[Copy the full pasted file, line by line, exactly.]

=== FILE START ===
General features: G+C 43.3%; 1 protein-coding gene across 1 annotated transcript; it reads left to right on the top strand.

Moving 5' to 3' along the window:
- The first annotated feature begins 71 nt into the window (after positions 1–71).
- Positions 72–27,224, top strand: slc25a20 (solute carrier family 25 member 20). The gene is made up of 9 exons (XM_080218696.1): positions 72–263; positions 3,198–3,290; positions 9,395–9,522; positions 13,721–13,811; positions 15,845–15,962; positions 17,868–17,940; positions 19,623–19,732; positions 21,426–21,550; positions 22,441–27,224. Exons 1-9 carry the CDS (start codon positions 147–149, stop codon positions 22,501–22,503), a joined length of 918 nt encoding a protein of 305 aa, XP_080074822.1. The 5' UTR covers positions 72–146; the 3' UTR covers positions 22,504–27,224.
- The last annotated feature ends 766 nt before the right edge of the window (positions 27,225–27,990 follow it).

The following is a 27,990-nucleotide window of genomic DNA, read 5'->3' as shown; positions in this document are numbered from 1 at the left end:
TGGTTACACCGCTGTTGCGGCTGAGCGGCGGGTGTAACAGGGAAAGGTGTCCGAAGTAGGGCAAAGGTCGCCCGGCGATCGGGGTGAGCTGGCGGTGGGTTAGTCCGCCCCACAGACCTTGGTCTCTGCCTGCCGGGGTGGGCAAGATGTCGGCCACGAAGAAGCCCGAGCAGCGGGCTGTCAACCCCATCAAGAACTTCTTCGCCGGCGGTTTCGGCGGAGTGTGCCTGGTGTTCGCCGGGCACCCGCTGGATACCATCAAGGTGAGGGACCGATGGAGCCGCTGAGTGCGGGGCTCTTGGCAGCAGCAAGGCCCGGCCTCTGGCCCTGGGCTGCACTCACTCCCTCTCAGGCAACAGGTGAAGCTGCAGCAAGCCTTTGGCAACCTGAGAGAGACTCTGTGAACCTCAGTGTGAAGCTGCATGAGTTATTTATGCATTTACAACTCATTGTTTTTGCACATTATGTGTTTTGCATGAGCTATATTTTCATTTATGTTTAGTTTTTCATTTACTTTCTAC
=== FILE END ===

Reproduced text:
General features: G+C 43.3%; 1 protein-coding gene across 1 annotated transcript; it reads left to right on the top strand.

Moving 5' to 3' along the window:
- The first annotated feature begins 71 nt into the window (after positions 1–71).
- Positions 72–27,224, top strand: slc25a20 (solute carrier family 25 member 20). The gene is made up of 9 exons (XM_080218696.1): positions 72–263; positions 3,198–3,290; positions 9,395–9,522; positions 13,721–13,811; positions 15,845–15,962; positions 17,868–17,940; positions 19,623–19,732; positions 21,426–21,550; positions 22,441–27,224. Exons 1-9 carry the CDS (start codon positions 147–149, stop codon positions 22,501–22,503), a joined length of 918 nt encoding a protein of 305 aa, XP_080074822.1. The 5' UTR covers positions 72–146; the 3' UTR covers positions 22,504–27,224.
- The last annotated feature ends 766 nt before the right edge of the window (positions 27,225–27,990 follow it).

The following is a 27,990-nucleotide window of genomic DNA, read 5'->3' as shown; positions in this document are numbered from 1 at the left end:
TGGTTACACCGCTGTTGCGGCTGAGCGGCGGGTGTAACAGGGAAAGGTGTCCGAAGTAGGGCAAAGGTCGCCCGGCGATCGGGGTGAGCTGGCGGTGGGTTAGTCCGCCCCACAGACCTTGGTCTCTGCCTGCCGGGGTGGGCAAGATGTCGGCCACGAAGAAGCCCGAGCAGCGGGCTGTCAACCCCATCAAGAACTTCTTCGCCGGCGGTTTCGGCGGAGTGTGCCTGGTGTTCGCCGGGCACCCGCTGGATACCATCAAGGTGAGGGACCGATGGAGCCGCTGAGTGCGGGGCTCTTGGCAGCAGCAAGGCCCGGCCTCTGGCCCTGGGCTGCACTCACTCCCTCTCAGGCAACAGGTGAAGCTGCAGCAAGCCTTTGGCAACCTGAGAGAGACTCTGTGAACCTCAGTGTGAAGCTGCATGAGTTATTTATGCATTTACAACTCATTGTTTTTGCACATTATGTGTTTTGCATGAGCTATATTTTCATTTATGTTTAGTTTTTCATTTACTTTCTAC